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PLoS Biol. 2005 May;3(5):e143. Epub 2005 Apr 19.

The neural substrates of infant sleep in rats.

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  • 1Program in Behavioral and Cognitive Neuroscience, Department of Psychology, University of Iowa, Iowa City, USA.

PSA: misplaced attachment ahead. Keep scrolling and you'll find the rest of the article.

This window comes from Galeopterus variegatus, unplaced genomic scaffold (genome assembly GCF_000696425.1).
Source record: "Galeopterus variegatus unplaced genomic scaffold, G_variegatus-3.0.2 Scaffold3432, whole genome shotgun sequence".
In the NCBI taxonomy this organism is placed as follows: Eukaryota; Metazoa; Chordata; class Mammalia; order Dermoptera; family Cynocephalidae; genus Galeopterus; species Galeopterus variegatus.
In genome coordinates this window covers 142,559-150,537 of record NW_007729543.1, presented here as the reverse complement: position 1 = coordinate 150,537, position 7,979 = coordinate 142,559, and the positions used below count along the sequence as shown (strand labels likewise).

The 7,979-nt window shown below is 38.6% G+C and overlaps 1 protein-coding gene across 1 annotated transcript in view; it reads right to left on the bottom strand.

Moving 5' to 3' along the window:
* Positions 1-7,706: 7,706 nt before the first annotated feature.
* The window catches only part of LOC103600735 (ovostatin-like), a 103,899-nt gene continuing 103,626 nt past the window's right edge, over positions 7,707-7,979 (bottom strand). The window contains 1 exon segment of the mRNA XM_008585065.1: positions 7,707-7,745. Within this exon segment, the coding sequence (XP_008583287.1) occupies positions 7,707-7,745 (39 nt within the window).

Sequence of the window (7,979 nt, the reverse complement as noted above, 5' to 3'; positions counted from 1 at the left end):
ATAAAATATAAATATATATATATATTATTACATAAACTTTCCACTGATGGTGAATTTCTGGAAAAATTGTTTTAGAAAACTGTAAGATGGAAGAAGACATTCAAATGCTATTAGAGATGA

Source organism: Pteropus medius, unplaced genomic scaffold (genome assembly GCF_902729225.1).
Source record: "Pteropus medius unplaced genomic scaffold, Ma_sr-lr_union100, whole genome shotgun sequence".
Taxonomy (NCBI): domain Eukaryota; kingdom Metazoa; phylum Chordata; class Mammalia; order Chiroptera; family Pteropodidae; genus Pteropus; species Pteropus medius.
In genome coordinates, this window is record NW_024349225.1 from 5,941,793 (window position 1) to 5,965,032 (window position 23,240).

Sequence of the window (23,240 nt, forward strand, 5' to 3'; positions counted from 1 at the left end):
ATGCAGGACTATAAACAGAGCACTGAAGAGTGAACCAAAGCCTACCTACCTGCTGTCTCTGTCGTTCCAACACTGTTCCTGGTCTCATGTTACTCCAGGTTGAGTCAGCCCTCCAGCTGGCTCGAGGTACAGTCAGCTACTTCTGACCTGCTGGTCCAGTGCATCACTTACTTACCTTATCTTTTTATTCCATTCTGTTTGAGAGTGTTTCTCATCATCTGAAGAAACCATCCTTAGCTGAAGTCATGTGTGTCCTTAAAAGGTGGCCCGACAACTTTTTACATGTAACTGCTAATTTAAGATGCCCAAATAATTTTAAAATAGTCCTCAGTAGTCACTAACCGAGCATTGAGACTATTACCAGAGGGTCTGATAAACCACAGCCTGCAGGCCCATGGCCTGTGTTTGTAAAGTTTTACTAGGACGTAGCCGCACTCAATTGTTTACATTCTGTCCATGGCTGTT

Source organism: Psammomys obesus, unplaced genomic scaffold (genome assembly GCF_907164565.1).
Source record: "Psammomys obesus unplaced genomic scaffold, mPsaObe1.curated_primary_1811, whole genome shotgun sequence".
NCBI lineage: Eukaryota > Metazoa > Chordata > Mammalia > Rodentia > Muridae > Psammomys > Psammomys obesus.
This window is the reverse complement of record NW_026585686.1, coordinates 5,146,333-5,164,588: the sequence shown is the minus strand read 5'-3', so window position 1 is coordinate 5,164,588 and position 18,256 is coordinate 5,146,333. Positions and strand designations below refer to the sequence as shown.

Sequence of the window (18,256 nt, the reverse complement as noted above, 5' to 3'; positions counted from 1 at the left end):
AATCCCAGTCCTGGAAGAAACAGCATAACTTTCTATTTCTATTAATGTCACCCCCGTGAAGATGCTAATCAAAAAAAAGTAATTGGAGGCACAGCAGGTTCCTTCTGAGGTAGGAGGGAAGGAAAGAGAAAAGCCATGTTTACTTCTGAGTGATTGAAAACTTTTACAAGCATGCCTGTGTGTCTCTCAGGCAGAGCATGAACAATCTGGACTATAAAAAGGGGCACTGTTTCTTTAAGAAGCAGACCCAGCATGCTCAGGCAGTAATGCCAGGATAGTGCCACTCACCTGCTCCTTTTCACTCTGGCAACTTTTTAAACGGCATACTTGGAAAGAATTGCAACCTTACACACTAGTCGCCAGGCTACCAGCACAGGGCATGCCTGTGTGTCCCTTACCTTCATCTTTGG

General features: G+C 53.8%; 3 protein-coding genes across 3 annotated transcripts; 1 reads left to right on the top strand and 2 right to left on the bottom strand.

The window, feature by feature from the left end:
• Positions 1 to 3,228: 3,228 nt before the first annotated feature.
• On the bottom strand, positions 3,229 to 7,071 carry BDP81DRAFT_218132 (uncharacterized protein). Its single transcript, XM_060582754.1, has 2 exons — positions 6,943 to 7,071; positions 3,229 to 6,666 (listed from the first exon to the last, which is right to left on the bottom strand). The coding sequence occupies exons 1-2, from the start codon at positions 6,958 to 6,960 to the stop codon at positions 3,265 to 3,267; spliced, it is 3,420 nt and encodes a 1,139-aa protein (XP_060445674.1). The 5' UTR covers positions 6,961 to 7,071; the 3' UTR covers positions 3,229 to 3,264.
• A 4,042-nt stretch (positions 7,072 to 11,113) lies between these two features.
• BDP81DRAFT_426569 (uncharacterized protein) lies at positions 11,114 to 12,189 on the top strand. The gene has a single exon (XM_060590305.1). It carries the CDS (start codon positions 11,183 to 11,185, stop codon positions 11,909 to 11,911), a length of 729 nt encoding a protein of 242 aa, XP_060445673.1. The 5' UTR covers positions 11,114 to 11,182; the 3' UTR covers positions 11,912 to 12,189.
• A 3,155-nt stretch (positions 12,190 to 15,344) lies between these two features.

Sleep is a poorly understood behavior that predominates during infancy but is studied almost exclusively in adults. One perceived impediment to investigations of sleep early in ontogeny is the absence of state-dependent neocortical activity. Nonetheless, in infant rats, sleep is reliably characterized by the presence of tonic (i.e., muscle atonia) and phasic (i.e., myoclonic twitching) components; the neural circuitry underlying these components, however, is unknown. Recently, we described a medullary inhibitory area (MIA) in week-old rats that is necessary but not sufficient for the normal expression of atonia. Here we report that the infant MIA receives projections from areas containing neurons that exhibit state-dependent activity. Specifically, neurons within these areas, including the subcoeruleus (SubLC), pontis oralis (PO), and dorsolateral pontine tegmentum (DLPT), exhibit discharge profiles that suggest causal roles in the modulation of muscle tone and the production of myoclonic twitches. Indeed, lesions in the SubLC and PO decreased the expression of muscle atonia without affecting twitching (resulting in "REM sleep without atonia"), whereas lesions of the DLPT increased the expression of atonia while decreasing the amount of twitching. Thus, the neural substrates of infant sleep are strikingly similar to those of adults, a surprising finding in light of theories that discount the contribution of supraspinal neural elements to sleep before the onset of state-dependent neocortical activity.

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